The EAT has held that giving an employee notice that the terms of their contract will be changing constitutes a dismissal.
The employees were contractually entitled to a leased car for an indefinite period of time. The employer wanted to withdraw this entitlement but when the employees would not agree to vary their contracts the employer gave them written notice terminating their contracts and subsequently sent another letter re-engaging them on a new contract with no entitlement to a car. The employees signed the new contract and brought a claim for unfair dismissal.
The tribunal held that because the employees had signed the new contracts the variation was consensual and therefore there had been no dismissal.
On appeal the EAT held that there had been a dismissal because the employer had written to the employees terminating their existing contracts. The fact that they had been reengaged was not relevant here. In reaching this decision the EAT relied on s95(1)(a) of the Employment Rights Act 1996, which provides that an employee is dismissed if the contract under which he or she is employed is terminated by the employer. The EAT also stated that the question to ask is how a reasonable recipient would have understood the notices bearing in mind the context. Given the facts, the EAT held that the reasonable recipient would have read the notice as meaning that if they wanted to remain employed they would have to sign new contracts, otherwise the notice of termination would take effect without any re-engagement.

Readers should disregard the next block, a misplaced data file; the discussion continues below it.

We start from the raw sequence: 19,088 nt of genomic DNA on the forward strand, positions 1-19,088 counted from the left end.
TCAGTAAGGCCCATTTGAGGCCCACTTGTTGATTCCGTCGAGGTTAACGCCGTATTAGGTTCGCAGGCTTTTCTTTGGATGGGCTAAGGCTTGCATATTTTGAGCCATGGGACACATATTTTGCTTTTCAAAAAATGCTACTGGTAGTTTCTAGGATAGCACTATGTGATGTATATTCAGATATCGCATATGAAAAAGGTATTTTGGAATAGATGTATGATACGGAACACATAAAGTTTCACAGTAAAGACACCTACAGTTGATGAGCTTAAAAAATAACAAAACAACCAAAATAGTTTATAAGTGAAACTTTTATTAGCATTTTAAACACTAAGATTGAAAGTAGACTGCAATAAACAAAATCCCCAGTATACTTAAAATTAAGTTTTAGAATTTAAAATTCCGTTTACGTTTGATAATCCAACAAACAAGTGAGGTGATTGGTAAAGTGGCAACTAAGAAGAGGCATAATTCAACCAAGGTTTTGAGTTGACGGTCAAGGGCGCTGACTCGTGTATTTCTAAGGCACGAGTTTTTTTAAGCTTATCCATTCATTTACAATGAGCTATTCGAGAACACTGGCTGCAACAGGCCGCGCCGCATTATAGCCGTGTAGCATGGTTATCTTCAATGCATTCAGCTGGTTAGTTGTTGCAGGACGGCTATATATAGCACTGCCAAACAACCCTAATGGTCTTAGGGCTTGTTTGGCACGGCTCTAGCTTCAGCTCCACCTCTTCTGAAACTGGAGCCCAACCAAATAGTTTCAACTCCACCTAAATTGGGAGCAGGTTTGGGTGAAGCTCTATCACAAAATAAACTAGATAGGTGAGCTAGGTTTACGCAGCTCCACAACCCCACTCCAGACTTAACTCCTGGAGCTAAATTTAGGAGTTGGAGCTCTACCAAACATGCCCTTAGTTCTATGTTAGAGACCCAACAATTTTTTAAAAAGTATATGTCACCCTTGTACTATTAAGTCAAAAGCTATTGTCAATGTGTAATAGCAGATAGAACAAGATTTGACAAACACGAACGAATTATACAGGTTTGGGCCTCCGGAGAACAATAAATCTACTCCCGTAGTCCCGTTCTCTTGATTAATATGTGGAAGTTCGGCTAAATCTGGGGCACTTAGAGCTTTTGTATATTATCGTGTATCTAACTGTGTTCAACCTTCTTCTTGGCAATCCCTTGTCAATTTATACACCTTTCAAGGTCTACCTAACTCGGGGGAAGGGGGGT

Darby and anor v The Law Society of England and Wales